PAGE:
“Facebook Changes – Why”
by Gregory West
Cyberspace is alit with flareups from all of us using Facebook this past while. People are screaming that they are quitting Facebook and going to Google Plus (many are doing just that) while others have already switched to other social media spots such as Twitter and LinkedIn. I personally believe, even though the Internet is amass with complaints about Facebook’s new changes, people will stay with Facebook. They will click their way into learning the new Facebook and any other changes they may throw at us. Why?
The adage of “If it ain’t broke, don’t fix it” doesn’t hold water anymore, at least not in the online world where many of us now reside much of the time. Like it or not, we necessitate change online. We demand things work faster, easier and are activated from anywhere, anytime, and by anyone. Plus, these online companies are no different than “brick and mortar” businesses: they all need to make money to survive. Facebook is moving into a new arena where they can make even more money. “The company is expected to bring in $3.8 billion in worldwide advertising revenue this year and $5.8 billion in 2012, according to research firm eMarketer.” (Washington Post)
While discussing Facebook, people admit that it is the first website they check when going on the Internet in the morning, even before any news sites or email programs – Facebook is many people’s first choice for keeping up; keeping connected is very important to many of the 800 million users who now use Facebook. The Post says that, “Facebook is a technology company that wants to keep improving its products so that people keep using it and it doesn’t grow stale.”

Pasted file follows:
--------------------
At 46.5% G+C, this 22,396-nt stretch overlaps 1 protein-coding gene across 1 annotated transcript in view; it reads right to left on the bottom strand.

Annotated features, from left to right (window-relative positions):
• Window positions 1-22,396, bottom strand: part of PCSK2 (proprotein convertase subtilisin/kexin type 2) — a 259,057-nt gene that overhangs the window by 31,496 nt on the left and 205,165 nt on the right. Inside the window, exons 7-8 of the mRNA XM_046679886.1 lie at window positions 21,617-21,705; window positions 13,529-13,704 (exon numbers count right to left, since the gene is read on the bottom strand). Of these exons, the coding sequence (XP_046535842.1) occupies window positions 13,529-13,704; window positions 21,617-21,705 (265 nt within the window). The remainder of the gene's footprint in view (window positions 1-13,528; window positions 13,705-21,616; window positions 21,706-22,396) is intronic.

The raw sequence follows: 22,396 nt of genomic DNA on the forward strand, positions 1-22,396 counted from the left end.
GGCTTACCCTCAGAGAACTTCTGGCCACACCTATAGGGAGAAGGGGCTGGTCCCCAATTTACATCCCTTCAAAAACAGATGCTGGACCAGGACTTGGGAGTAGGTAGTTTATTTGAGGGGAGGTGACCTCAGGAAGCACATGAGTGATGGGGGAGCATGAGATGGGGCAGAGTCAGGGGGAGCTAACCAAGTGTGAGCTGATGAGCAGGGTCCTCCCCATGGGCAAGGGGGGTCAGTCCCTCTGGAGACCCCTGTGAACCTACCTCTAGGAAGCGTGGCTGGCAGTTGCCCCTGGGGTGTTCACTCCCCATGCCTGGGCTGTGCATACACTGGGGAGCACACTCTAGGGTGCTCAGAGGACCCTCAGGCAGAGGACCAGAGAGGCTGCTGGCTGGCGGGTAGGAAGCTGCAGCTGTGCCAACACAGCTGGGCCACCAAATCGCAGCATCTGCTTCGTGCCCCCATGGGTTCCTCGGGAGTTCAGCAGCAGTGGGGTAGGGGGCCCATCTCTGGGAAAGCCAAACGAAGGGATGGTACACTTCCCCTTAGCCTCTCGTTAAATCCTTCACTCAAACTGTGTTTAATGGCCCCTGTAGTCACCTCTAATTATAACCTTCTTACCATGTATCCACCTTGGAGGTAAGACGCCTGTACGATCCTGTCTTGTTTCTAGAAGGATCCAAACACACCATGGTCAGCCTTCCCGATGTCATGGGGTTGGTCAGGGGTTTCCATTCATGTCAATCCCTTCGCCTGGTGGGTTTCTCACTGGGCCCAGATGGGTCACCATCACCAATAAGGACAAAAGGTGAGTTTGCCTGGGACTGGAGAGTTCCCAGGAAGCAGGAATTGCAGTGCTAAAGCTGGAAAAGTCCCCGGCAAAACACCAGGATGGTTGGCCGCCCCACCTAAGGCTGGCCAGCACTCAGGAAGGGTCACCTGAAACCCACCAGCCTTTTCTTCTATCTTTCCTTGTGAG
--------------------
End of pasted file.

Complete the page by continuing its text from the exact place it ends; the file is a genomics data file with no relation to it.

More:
I remember reading a book in college by Alvin Toffler: “Future Shock” wherein Toffler described how people would not be able to accept the rate of change. Toffler wrote, “too much change in too short a period of time”. I believed this would happen, but it never did. The book was written before the Internet was born, although ironically, Toffler “popularized the phrase information overload” (wikipedia).
We are a connected society now. One just has to look to the streets, to the malls, along sidewalks and in grocery store lineups. What is it you see? People staring at their smart phones, connected in a “brave new world”. These are the people who are learning to tolerate and navigate through the rough seas of change, be it a computer, a tablet or a smart phone. It is so much part of our lives today that these devices, once called “toys” are now a major necessity. We are, and we will, continue to live with change – I believe deep down we must thrive on change, otherwise Alvin Toffler would have been correct back in 1970.
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